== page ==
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What does the “Cat” mean?
“Cat” simply stands for “Category,” and the following number indicates the specifications to which the cable was manufactured. A general rule of thumb is that higher numbers represent faster speeds and higher frequencies, measured in Mhz. As is the case with most technologies, newer cables tend to support higher bandwidths, and therefore increased download speeds and faster connections.
Keep in mind that longer Ethernet cables will result in slower transmission speeds, though cables bought for personal use rarely exceed 100 meters, where speed dropoff typically begins to occur.

What is the RJ-45 connector? Is that matters? Are there different connectors for CAT5, CAT6, CAT6a?
Registered Jack 45 (RJ45) is a standard type of physical connector for network cables. RJ45 connectors are most commonly seen with Ethernet cables and networks. There is no difference between RJ-45 for CAT3, CAT5, CAT6 or any other patch cable - all of them using the same connector type so you don't have to worry about picking the incorrect one - any of them will fit your device.
Getting deeper into the subject, we can highlight two types of RJ-45 which are T568A and T568B. There is no electrical difference between these wire sequences, so neither is inherently superior. The only difference is pinout which is different for United States (T568B) and for Europe (T568A). All our patch cables are equipped with T568A type so you don't have to worry as long as you are from Europe region.
Modern Ethernet cables feature small plastic plugs on each end that are inserted into the RJ45 jacks of Ethernet devices. The term "plug" refers to the cable or "male" end of the connection while the term "jack" refers to the port or "female" end.

What does the STP/UTP means?

UTP (Unshielded Twisted Pair)
The UTP cable consists of pairs of wires twisted together. This is one of the most basic methods used to help prevent electromagnetic interference.


STP/FTP (Shielded Twisted or Foiled Twisted Pair)
STP and FTP are the same. It's offer an additional layer of protection with shielding (also called screening) wrapped around the individual twisted wires. This protects against EMI/FRI and crosstalk.


S/UTP & F/UTP (Shielded/ Screened or Foiled Unshielded Twisted Pair)
This has an overall foil or braid screen encasing the 4 pairs of unshielded twisted pairs.


SFTP (Shielded and Foiled Twisted Pair)
A combination of the two above, with foil shielding around the individual twisted wires and an overall screen which can sometimes be a flexible braid.This provides the maximum level of protection from interference and is found in the highest performance cables.


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Common Types of Patch Cords:

Cat 3 and Cat 5
Both Cat 3 and Cat 5 Ethernet cables are, at this point, obsolete. It’s not unheard of to find Cat 5 cables still in use, but you shouldn’t even think about trying to buy either of these Ethernet cables. They’re slow, and nobody makes them anymore. CAT 5 Cable will still be sufficient for many applications. In fact, there are still companies operating today that have special requirements for CAT 5. These will be the exceptions of course, because almost all new installations are being done with CAT 5e. The improved signal carrying capacity of the cable is the primary reason.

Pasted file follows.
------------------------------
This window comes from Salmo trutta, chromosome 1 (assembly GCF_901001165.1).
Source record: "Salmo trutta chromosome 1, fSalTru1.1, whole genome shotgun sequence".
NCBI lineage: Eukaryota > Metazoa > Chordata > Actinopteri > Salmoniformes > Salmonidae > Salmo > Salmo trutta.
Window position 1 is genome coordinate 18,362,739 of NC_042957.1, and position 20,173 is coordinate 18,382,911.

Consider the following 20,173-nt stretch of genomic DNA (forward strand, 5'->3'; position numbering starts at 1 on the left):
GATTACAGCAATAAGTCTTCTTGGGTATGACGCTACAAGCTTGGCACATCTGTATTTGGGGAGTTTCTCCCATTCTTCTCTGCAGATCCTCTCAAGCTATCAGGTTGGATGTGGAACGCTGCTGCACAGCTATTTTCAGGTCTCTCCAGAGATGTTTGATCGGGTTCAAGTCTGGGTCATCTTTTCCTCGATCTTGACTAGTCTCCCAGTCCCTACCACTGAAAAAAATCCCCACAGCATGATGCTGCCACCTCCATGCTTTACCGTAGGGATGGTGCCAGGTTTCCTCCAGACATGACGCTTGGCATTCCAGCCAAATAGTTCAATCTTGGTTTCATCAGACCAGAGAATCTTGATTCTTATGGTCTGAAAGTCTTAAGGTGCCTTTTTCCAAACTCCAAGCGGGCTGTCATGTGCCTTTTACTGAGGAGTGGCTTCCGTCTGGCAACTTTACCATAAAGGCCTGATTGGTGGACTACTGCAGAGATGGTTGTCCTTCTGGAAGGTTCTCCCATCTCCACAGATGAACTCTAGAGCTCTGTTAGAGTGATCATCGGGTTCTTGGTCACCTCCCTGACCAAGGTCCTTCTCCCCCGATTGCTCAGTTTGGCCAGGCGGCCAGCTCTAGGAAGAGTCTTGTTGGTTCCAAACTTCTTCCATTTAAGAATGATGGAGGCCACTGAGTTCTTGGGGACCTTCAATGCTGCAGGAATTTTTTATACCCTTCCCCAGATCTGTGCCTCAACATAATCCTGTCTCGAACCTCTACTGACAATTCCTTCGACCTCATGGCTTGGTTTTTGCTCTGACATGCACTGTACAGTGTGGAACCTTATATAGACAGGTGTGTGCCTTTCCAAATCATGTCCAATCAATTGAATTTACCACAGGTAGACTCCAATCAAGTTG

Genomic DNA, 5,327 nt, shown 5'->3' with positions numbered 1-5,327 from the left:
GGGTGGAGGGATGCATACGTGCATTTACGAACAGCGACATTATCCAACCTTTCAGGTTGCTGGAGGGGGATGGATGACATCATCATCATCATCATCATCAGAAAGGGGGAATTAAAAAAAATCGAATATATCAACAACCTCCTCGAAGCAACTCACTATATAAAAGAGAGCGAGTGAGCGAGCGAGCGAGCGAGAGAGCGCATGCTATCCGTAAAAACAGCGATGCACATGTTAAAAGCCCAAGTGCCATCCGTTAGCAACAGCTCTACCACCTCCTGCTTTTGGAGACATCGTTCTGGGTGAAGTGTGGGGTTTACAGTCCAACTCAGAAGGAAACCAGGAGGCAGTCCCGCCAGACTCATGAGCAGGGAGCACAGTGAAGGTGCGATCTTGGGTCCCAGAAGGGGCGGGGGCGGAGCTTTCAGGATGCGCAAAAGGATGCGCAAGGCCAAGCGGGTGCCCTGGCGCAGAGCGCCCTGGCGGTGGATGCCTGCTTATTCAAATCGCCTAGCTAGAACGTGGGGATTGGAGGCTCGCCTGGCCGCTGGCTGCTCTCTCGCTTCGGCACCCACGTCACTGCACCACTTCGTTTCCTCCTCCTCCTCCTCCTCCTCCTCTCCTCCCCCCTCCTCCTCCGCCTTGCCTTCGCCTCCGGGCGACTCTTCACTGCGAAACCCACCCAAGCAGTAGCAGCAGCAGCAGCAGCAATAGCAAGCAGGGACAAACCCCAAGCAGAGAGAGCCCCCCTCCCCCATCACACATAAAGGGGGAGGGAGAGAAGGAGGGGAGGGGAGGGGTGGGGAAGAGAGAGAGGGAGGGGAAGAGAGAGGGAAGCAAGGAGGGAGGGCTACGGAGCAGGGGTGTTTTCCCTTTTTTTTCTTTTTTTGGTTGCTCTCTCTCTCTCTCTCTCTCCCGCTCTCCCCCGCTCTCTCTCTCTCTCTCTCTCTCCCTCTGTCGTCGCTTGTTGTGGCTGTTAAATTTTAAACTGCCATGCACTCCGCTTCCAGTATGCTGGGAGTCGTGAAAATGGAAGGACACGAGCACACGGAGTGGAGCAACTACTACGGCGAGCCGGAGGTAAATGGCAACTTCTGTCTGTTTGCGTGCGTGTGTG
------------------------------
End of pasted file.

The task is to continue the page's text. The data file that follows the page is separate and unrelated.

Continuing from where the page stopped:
Cat 5e
The “e” in Cat 5e stands for “Enhanced.” There are no physical differences between Cat 5 and Cat 5e cables, but 5e Ethernet is built under more stringent testing standards to eliminate crosstalk — i.e. the unwanted transfer of signals between communication channels. Cat 5e is currently the most common type of Ethernet, namely due to its low production cost and its ability to support faster speeds than the original Cat 5 cables.

As with Category 5 (Cat-5) cables, Cat 5e cables typically consist of four unshielded twisted pairs (UTP) of copper wire terminated by RJ45 connectors. Cat 5e is distinguished from the original Cat 5 standard primarily in its performance requirements. Cat 5e has stricter specifications in a number of areas, including Near-End Crosstalk (NEXT), Power Sum Equal-Level Far-End Crosstalk (PS-ELFEXT), attenuation and return loss.

The Cat 5e standard was first released in 1999 as part of the Telecommunications Industry Association’s TIA/EIA-568-5-A document specification. The Cat 5e cable standard is backward compatible with the Cat 3 and Cat 5 cable standards.
CAT 5e Cable also has improved durability, due to improvements in the quality and thickness of the PVC protective jacket. It is more than suitable for most data cabling requirements.

Cat 6
This is a standardized twisted pair cable for Ethernet and other network physical layers that is backward compatible with the Category 5/5e and Category 3 cable standards.